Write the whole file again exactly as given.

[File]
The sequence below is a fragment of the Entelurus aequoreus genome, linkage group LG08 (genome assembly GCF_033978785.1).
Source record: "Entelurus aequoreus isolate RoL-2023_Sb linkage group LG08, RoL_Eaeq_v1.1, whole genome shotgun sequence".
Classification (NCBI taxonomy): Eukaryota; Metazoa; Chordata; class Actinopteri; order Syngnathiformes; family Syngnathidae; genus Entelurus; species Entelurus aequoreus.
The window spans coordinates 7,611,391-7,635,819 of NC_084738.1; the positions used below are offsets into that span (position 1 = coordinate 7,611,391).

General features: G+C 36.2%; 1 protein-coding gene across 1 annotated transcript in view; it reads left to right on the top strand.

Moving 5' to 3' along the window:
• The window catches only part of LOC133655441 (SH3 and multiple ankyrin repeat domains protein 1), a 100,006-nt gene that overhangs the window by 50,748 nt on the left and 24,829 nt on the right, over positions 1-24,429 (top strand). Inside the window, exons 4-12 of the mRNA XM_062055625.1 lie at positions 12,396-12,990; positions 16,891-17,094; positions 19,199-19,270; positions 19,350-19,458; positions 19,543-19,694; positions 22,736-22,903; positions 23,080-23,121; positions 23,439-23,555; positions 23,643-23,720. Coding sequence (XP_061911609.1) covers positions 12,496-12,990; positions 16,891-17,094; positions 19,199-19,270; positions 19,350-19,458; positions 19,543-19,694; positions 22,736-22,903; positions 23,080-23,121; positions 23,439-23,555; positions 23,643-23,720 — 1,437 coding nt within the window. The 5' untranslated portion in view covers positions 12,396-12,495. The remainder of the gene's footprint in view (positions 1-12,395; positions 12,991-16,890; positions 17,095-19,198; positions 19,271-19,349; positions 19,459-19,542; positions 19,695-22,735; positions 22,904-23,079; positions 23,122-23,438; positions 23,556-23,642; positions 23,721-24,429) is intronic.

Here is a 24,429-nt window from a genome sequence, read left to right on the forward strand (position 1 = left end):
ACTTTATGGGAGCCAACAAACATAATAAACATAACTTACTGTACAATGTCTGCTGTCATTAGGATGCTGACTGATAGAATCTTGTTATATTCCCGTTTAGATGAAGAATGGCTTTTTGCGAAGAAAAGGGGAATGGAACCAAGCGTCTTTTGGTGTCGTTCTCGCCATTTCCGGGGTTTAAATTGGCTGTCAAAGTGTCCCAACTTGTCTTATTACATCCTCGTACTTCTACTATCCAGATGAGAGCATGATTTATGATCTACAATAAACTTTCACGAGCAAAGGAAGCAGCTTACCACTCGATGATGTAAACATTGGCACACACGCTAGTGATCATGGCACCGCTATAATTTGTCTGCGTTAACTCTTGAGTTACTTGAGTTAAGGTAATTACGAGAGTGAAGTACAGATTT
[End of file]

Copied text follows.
The sequence below is a fragment of the Entelurus aequoreus genome, linkage group LG08 (genome assembly GCF_033978785.1).
Source record: "Entelurus aequoreus isolate RoL-2023_Sb linkage group LG08, RoL_Eaeq_v1.1, whole genome shotgun sequence".
Classification (NCBI taxonomy): Eukaryota; Metazoa; Chordata; class Actinopteri; order Syngnathiformes; family Syngnathidae; genus Entelurus; species Entelurus aequoreus.
The window spans coordinates 7,611,391-7,635,819 of NC_084738.1; the positions used below are offsets into that span (position 1 = coordinate 7,611,391).

General features: G+C 36.2%; 1 protein-coding gene across 1 annotated transcript in view; it reads left to right on the top strand.

Moving 5' to 3' along the window:
• The window catches only part of LOC133655441 (SH3 and multiple ankyrin repeat domains protein 1), a 100,006-nt gene that overhangs the window by 50,748 nt on the left and 24,829 nt on the right, over positions 1-24,429 (top strand). Inside the window, exons 4-12 of the mRNA XM_062055625.1 lie at positions 12,396-12,990; positions 16,891-17,094; positions 19,199-19,270; positions 19,350-19,458; positions 19,543-19,694; positions 22,736-22,903; positions 23,080-23,121; positions 23,439-23,555; positions 23,643-23,720. Coding sequence (XP_061911609.1) covers positions 12,496-12,990; positions 16,891-17,094; positions 19,199-19,270; positions 19,350-19,458; positions 19,543-19,694; positions 22,736-22,903; positions 23,080-23,121; positions 23,439-23,555; positions 23,643-23,720 — 1,437 coding nt within the window. The 5' untranslated portion in view covers positions 12,396-12,495. The remainder of the gene's footprint in view (positions 1-12,395; positions 12,991-16,890; positions 17,095-19,198; positions 19,271-19,349; positions 19,459-19,542; positions 19,695-22,735; positions 22,904-23,079; positions 23,122-23,438; positions 23,556-23,642; positions 23,721-24,429) is intronic.

Here is a 24,429-nt window from a genome sequence, read left to right on the forward strand (position 1 = left end):
ACTTTATGGGAGCCAACAAACATAATAAACATAACTTACTGTACAATGTCTGCTGTCATTAGGATGCTGACTGATAGAATCTTGTTATATTCCCGTTTAGATGAAGAATGGCTTTTTGCGAAGAAAAGGGGAATGGAACCAAGCGTCTTTTGGTGTCGTTCTCGCCATTTCCGGGGTTTAAATTGGCTGTCAAAGTGTCCCAACTTGTCTTATTACATCCTCGTACTTCTACTATCCAGATGAGAGCATGATTTATGATCTACAATAAACTTTCACGAGCAAAGGAAGCAGCTTACCACTCGATGATGTAAACATTGGCACACACGCTAGTGATCATGGCACCGCTATAATTTGTCTGCGTTAACTCTTGAGTTACTTGAGTTAAGGTAATTACGAGAGTGAAGTACAGATTT